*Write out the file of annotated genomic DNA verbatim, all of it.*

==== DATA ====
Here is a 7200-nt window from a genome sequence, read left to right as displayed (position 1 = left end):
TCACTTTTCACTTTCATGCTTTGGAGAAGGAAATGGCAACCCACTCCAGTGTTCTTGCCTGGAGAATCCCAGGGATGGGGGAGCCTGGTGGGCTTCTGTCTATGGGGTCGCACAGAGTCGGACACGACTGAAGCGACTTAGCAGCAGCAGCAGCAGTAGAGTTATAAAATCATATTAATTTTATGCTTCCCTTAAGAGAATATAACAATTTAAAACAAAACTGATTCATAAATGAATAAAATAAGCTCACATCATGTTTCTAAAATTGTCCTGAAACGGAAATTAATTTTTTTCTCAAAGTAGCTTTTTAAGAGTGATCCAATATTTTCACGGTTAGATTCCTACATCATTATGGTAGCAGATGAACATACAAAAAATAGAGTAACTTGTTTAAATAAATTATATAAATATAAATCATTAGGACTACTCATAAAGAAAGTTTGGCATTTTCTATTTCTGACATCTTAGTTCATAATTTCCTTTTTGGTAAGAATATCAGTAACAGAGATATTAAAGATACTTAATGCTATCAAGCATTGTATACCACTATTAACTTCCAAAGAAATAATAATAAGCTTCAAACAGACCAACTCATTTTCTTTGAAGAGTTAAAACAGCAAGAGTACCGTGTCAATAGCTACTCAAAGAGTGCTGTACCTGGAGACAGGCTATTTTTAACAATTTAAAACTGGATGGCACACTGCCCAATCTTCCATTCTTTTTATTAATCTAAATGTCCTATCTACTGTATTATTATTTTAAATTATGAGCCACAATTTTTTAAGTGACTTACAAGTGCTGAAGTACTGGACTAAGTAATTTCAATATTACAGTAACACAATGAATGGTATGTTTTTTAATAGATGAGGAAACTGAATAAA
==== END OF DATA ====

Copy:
Here is a 7200-nt window from a genome sequence, read left to right as displayed (position 1 = left end):
TCACTTTTCACTTTCATGCTTTGGAGAAGGAAATGGCAACCCACTCCAGTGTTCTTGCCTGGAGAATCCCAGGGATGGGGGAGCCTGGTGGGCTTCTGTCTATGGGGTCGCACAGAGTCGGACACGACTGAAGCGACTTAGCAGCAGCAGCAGCAGTAGAGTTATAAAATCATATTAATTTTATGCTTCCCTTAAGAGAATATAACAATTTAAAACAAAACTGATTCATAAATGAATAAAATAAGCTCACATCATGTTTCTAAAATTGTCCTGAAACGGAAATTAATTTTTTTCTCAAAGTAGCTTTTTAAGAGTGATCCAATATTTTCACGGTTAGATTCCTACATCATTATGGTAGCAGATGAACATACAAAAAATAGAGTAACTTGTTTAAATAAATTATATAAATATAAATCATTAGGACTACTCATAAAGAAAGTTTGGCATTTTCTATTTCTGACATCTTAGTTCATAATTTCCTTTTTGGTAAGAATATCAGTAACAGAGATATTAAAGATACTTAATGCTATCAAGCATTGTATACCACTATTAACTTCCAAAGAAATAATAATAAGCTTCAAACAGACCAACTCATTTTCTTTGAAGAGTTAAAACAGCAAGAGTACCGTGTCAATAGCTACTCAAAGAGTGCTGTACCTGGAGACAGGCTATTTTTAACAATTTAAAACTGGATGGCACACTGCCCAATCTTCCATTCTTTTTATTAATCTAAATGTCCTATCTACTGTATTATTATTTTAAATTATGAGCCACAATTTTTTAAGTGACTTACAAGTGCTGAAGTACTGGACTAAGTAATTTCAATATTACAGTAACACAATGAATGGTATGTTTTTTAATAGATGAGGAAACTGAATAAA